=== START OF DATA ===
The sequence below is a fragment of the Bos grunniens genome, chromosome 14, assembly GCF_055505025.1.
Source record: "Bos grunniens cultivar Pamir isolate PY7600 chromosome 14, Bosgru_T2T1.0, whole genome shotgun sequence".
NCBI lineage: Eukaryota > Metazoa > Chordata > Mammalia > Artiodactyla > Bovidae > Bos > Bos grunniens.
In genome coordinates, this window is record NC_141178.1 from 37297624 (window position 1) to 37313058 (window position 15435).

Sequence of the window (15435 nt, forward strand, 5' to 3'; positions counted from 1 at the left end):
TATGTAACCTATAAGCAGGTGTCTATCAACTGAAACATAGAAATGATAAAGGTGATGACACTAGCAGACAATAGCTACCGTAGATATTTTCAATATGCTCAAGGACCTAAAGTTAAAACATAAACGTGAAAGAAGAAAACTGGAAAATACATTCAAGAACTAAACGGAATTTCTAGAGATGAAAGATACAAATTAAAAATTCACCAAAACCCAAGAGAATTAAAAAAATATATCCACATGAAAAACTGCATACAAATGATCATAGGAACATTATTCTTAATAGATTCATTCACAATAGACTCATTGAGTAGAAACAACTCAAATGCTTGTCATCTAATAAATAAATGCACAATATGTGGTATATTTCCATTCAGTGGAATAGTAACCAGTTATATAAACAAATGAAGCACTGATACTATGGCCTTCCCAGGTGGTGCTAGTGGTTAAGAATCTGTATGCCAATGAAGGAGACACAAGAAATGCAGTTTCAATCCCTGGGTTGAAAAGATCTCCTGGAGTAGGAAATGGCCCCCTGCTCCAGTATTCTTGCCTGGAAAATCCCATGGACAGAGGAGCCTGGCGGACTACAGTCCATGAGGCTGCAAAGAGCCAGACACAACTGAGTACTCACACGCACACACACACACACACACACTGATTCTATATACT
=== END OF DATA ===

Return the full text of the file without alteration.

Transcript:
The sequence below is a fragment of the Bos grunniens genome, chromosome 14, assembly GCF_055505025.1.
Source record: "Bos grunniens cultivar Pamir isolate PY7600 chromosome 14, Bosgru_T2T1.0, whole genome shotgun sequence".
NCBI lineage: Eukaryota > Metazoa > Chordata > Mammalia > Artiodactyla > Bovidae > Bos > Bos grunniens.
In genome coordinates, this window is record NC_141178.1 from 37297624 (window position 1) to 37313058 (window position 15435).

Sequence of the window (15435 nt, forward strand, 5' to 3'; positions counted from 1 at the left end):
TATGTAACCTATAAGCAGGTGTCTATCAACTGAAACATAGAAATGATAAAGGTGATGACACTAGCAGACAATAGCTACCGTAGATATTTTCAATATGCTCAAGGACCTAAAGTTAAAACATAAACGTGAAAGAAGAAAACTGGAAAATACATTCAAGAACTAAACGGAATTTCTAGAGATGAAAGATACAAATTAAAAATTCACCAAAACCCAAGAGAATTAAAAAAATATATCCACATGAAAAACTGCATACAAATGATCATAGGAACATTATTCTTAATAGATTCATTCACAATAGACTCATTGAGTAGAAACAACTCAAATGCTTGTCATCTAATAAATAAATGCACAATATGTGGTATATTTCCATTCAGTGGAATAGTAACCAGTTATATAAACAAATGAAGCACTGATACTATGGCCTTCCCAGGTGGTGCTAGTGGTTAAGAATCTGTATGCCAATGAAGGAGACACAAGAAATGCAGTTTCAATCCCTGGGTTGAAAAGATCTCCTGGAGTAGGAAATGGCCCCCTGCTCCAGTATTCTTGCCTGGAAAATCCCATGGACAGAGGAGCCTGGCGGACTACAGTCCATGAGGCTGCAAAGAGCCAGACACAACTGAGTACTCACACGCACACACACACACACACACACTGATTCTATATACT